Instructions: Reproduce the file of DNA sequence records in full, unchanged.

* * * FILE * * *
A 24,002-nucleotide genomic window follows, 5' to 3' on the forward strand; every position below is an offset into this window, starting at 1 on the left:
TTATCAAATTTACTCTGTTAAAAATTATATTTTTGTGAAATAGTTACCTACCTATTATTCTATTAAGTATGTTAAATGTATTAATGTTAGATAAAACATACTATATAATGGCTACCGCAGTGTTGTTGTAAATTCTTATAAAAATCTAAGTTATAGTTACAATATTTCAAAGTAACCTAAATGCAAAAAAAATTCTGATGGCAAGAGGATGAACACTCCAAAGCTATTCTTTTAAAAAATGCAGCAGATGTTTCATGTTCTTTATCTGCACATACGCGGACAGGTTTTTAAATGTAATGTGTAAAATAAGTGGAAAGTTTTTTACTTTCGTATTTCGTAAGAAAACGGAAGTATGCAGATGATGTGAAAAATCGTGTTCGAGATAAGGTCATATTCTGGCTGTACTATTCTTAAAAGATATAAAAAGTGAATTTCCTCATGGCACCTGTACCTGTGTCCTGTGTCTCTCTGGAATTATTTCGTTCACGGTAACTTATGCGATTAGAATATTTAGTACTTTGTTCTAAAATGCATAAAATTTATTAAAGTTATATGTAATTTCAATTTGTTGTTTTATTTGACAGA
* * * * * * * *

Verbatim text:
A 24,002-nucleotide genomic window follows, 5' to 3' on the forward strand; every position below is an offset into this window, starting at 1 on the left:
TTATCAAATTTACTCTGTTAAAAATTATATTTTTGTGAAATAGTTACCTACCTATTATTCTATTAAGTATGTTAAATGTATTAATGTTAGATAAAACATACTATATAATGGCTACCGCAGTGTTGTTGTAAATTCTTATAAAAATCTAAGTTATAGTTACAATATTTCAAAGTAACCTAAATGCAAAAAAAATTCTGATGGCAAGAGGATGAACACTCCAAAGCTATTCTTTTAAAAAATGCAGCAGATGTTTCATGTTCTTTATCTGCACATACGCGGACAGGTTTTTAAATGTAATGTGTAAAATAAGTGGAAAGTTTTTTACTTTCGTATTTCGTAAGAAAACGGAAGTATGCAGATGATGTGAAAAATCGTGTTCGAGATAAGGTCATATTCTGGCTGTACTATTCTTAAAAGATATAAAAAGTGAATTTCCTCATGGCACCTGTACCTGTGTCCTGTGTCTCTCTGGAATTATTTCGTTCACGGTAACTTATGCGATTAGAATATTTAGTACTTTGTTCTAAAATGCATAAAATTTATTAAAGTTATATGTAATTTCAATTTGTTGTTTTATTTGACAGA